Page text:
Volume : 3
Issue : 3
Srinivas V, Sravan Kumar S
Pdf Page Numbers :- 137-140
Srinivas V1,* and Sravan Kumar S1
1Department of Internal Medicine, Krishna Institute of Medical Sciences, Minister Road, Secunderabad-500003, Telangana, India
*Corresponding author: Dr. Srinivas V, MD., Senior Consultant Internal Medicine, Department of Internal Medicine, Krishna Institute of Medical Sciences, Minister Road, Secunderabad-500003, Telangana, India. Tel.: 040 44186767; Email: email@example.com.
Received 13 April 2015; Revised 9 June 2015; Accepted 19 June 2015; Published 26 June 2015
Citation: Srinivas V, Sravan Kumar S. Apathetic thyrotoxicosis. J Med Sci Res. 2015; 3(3):137-140. DOI: http://dx.doi.org/10.17727/JMSR.2015/3-027
Copyright: © 2015 Srinivas V, et al. Published by KIMS Foundation and Research Center. This is an open-access article distributed under the terms of the Creative Commons Attribution License, which permits unrestricted use, distribution, and reproduction in any medium, provided the original author and source are credited.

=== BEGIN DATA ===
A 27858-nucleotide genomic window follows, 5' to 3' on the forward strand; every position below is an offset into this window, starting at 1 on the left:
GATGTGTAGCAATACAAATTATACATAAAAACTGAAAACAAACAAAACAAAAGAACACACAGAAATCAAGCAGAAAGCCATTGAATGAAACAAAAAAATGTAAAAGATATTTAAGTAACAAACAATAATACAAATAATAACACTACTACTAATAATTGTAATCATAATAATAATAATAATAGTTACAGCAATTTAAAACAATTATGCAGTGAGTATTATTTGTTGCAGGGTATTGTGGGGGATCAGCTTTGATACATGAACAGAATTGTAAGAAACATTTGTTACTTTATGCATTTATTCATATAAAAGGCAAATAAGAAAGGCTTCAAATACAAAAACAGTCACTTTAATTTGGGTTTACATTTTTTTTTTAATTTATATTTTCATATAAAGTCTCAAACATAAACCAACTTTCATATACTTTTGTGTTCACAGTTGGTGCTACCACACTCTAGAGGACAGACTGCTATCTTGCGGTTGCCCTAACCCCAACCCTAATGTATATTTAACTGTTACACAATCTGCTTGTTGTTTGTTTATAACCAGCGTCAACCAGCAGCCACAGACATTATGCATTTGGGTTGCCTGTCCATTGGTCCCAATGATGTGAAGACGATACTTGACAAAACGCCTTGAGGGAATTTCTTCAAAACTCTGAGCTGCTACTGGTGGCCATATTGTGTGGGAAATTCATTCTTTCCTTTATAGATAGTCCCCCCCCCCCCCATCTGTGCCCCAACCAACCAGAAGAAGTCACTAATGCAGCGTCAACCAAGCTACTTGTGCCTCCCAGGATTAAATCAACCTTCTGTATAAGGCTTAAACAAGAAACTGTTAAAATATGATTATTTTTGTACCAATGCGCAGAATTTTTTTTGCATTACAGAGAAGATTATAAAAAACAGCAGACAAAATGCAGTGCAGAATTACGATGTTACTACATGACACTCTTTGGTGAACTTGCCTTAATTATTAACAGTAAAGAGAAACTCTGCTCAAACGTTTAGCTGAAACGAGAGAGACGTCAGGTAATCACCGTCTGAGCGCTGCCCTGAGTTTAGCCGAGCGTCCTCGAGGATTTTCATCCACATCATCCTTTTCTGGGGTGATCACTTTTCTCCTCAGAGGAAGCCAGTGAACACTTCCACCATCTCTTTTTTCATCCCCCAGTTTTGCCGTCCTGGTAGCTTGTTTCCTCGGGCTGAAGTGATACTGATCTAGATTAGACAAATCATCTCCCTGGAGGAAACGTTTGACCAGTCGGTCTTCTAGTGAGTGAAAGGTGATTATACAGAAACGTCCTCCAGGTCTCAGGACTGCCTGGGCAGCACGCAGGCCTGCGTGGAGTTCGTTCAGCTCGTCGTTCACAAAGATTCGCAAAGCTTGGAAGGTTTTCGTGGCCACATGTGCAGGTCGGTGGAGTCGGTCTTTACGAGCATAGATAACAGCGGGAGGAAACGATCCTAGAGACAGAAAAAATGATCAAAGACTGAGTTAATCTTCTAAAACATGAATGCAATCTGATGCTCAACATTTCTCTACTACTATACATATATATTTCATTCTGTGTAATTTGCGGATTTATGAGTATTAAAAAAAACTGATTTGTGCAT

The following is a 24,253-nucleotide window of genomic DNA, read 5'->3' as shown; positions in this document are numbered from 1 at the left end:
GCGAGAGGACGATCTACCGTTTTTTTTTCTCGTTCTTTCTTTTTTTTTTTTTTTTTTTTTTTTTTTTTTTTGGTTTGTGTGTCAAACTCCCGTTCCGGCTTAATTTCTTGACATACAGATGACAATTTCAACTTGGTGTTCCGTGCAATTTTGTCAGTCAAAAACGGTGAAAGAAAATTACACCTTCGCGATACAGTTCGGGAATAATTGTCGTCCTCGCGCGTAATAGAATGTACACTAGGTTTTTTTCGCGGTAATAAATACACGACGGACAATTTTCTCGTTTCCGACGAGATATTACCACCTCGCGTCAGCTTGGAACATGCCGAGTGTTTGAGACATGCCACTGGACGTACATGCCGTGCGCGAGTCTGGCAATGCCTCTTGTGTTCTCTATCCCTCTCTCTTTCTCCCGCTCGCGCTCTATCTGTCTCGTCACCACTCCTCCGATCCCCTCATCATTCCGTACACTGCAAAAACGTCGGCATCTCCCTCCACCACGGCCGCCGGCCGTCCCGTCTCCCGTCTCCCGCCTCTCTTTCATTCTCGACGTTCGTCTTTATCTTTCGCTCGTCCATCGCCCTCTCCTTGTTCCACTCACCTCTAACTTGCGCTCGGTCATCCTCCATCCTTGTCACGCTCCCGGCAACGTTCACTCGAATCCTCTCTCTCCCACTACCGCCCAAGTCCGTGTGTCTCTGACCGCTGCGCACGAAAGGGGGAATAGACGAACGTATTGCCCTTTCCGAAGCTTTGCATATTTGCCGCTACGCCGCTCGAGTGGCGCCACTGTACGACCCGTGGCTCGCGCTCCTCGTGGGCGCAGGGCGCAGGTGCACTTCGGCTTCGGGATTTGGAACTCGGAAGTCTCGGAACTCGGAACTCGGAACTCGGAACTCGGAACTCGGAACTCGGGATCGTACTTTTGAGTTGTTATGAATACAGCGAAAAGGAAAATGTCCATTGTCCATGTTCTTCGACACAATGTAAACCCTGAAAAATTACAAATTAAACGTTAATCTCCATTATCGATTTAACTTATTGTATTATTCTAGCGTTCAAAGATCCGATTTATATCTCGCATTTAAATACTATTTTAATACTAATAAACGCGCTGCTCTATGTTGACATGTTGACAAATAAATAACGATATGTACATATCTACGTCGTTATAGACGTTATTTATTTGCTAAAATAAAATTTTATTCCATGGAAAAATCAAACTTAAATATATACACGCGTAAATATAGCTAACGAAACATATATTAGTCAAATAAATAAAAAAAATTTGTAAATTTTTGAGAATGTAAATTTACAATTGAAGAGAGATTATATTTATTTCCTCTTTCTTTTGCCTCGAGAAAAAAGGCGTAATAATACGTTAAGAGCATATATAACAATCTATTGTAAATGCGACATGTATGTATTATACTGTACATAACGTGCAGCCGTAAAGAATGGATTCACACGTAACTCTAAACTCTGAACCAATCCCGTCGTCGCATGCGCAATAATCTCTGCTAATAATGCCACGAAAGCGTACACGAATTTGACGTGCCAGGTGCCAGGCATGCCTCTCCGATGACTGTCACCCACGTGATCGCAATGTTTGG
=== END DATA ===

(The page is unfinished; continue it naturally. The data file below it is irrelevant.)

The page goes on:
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A 66-year-old male patient presented to the hospital with the complaints of weakness, loss of weight of about 10 kg in 2 months, decreased appetite, increased frequency of urination, not associated with burning sensation or hematuria. There was no history of fever or cough, altered bowel habits, or diabetes mellitus. Patient was suspected to harbour malignancy, underwent upper gastrointestinal endoscopy (UGI), high resolution computed tomography (HRCT) chest in an outside hospital which were normal. Patient came to this hospital for CT scan of abdomen. Patient was examined thoroughly and the clinically positive findings were, generalised wasting, tremors in the hands, heart rate 110 per min which led to investigate in lines of thyrotoxicosis. Thyroid stimulating hormone (TSH) was 0.01 free T3 was high and all other investigations normal. Random blood Sugar 115mg %, prostate-specific antigen 2.5ng/ml. patient underwent tc99 scan which was suggestive of were Graves’ disease. Endocrinology department has taken the patient and started on neomercazole, proponolol and discharged.
Keywords: apathetic thyrotoxicosis; hyperthyroidism; weight loss; thyroid hormone